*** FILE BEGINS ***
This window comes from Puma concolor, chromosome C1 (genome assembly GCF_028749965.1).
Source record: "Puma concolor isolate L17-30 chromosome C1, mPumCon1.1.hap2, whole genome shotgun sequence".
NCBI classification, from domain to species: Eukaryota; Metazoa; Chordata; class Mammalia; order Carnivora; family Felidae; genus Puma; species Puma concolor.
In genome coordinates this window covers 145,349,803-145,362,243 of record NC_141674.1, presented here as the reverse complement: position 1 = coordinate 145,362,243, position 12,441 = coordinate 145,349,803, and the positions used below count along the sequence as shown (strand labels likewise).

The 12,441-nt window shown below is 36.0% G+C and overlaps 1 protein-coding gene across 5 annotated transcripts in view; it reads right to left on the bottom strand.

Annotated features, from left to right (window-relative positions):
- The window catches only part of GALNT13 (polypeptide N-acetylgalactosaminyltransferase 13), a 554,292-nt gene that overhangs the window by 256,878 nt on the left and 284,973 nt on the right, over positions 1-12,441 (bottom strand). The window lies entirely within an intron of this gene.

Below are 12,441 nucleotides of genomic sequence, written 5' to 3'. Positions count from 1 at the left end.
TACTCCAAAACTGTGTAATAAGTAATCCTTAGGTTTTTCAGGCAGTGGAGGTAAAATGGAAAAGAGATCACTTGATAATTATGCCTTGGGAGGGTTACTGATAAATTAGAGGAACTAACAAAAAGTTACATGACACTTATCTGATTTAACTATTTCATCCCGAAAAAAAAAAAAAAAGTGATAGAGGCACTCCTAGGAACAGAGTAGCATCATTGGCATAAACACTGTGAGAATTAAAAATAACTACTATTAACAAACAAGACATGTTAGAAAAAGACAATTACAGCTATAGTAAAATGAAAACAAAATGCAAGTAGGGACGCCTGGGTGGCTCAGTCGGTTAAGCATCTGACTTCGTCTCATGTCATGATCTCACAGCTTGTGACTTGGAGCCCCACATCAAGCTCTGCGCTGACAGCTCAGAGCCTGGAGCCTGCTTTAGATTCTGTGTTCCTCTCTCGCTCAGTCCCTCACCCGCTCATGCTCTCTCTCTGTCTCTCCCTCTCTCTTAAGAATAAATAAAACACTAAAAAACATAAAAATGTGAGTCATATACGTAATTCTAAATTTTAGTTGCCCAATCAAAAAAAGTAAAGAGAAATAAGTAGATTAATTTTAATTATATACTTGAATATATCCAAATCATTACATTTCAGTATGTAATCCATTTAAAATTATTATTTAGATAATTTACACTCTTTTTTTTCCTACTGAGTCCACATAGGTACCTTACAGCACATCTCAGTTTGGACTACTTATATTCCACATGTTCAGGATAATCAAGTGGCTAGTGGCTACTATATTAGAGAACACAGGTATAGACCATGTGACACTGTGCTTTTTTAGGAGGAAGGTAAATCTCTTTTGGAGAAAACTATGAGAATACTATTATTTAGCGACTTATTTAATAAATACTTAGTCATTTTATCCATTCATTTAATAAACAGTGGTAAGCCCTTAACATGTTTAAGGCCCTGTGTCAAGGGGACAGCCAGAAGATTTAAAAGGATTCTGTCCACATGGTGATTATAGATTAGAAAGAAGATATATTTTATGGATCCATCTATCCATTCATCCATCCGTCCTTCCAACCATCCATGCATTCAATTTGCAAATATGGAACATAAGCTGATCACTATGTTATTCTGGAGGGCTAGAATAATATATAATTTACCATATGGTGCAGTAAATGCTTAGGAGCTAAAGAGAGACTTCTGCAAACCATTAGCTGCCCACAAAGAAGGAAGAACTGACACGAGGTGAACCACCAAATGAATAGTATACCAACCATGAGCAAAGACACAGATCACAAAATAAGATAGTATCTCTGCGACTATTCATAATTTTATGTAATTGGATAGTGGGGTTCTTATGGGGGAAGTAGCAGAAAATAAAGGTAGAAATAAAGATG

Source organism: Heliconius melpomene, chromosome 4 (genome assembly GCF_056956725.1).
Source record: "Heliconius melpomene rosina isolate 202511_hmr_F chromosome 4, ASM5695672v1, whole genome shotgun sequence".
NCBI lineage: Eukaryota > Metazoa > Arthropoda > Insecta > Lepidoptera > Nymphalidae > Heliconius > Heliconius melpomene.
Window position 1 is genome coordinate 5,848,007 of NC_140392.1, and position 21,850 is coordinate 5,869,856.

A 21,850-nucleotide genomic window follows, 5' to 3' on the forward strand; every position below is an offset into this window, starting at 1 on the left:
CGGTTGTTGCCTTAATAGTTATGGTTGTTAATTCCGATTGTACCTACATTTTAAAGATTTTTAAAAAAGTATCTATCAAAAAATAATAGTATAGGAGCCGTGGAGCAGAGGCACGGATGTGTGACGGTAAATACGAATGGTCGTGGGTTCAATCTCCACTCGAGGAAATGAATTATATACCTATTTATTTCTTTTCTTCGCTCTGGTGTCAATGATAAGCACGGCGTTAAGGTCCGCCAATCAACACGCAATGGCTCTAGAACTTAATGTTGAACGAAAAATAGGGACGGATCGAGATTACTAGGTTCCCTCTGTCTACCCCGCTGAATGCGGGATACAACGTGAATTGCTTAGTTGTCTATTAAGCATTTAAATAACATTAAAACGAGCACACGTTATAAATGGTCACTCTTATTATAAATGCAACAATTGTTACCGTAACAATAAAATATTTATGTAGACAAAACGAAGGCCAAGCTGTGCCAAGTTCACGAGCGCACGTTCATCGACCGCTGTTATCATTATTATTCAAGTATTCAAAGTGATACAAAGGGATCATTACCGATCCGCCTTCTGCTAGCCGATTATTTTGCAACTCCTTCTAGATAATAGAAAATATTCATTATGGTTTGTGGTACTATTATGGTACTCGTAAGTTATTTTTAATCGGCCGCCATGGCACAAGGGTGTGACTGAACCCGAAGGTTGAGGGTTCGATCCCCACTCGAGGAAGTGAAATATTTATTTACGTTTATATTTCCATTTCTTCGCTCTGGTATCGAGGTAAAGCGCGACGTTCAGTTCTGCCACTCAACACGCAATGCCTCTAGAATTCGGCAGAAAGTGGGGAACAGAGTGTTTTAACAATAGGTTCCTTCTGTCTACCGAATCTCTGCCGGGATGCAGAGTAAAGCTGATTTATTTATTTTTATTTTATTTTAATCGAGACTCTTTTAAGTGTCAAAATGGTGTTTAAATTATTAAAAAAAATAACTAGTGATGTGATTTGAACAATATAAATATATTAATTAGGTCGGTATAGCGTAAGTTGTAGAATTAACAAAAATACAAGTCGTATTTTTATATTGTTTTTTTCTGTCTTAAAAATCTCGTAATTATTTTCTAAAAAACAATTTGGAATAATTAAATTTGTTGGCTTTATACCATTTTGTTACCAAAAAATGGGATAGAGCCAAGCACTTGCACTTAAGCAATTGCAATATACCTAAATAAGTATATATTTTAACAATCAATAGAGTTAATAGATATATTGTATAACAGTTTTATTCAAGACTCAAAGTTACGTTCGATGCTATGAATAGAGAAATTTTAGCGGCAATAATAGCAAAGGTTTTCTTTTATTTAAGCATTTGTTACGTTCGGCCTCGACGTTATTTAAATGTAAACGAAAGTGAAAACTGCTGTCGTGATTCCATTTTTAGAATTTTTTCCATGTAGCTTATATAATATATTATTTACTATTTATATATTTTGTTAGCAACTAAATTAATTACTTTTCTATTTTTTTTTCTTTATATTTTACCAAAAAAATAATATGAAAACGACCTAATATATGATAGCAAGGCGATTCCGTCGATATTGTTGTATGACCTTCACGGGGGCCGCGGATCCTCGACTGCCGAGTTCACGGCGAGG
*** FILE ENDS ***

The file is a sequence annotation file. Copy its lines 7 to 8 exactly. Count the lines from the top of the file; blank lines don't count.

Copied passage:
- The window catches only part of GALNT13 (polypeptide N-acetylgalactosaminyltransferase 13), a 554,292-nt gene that overhangs the window by 256,878 nt on the left and 284,973 nt on the right, over positions 1-12,441 (bottom strand). The window lies entirely within an intron of this gene.

Below are 12,441 nucleotides of genomic sequence, written 5' to 3'. Positions count from 1 at the left end.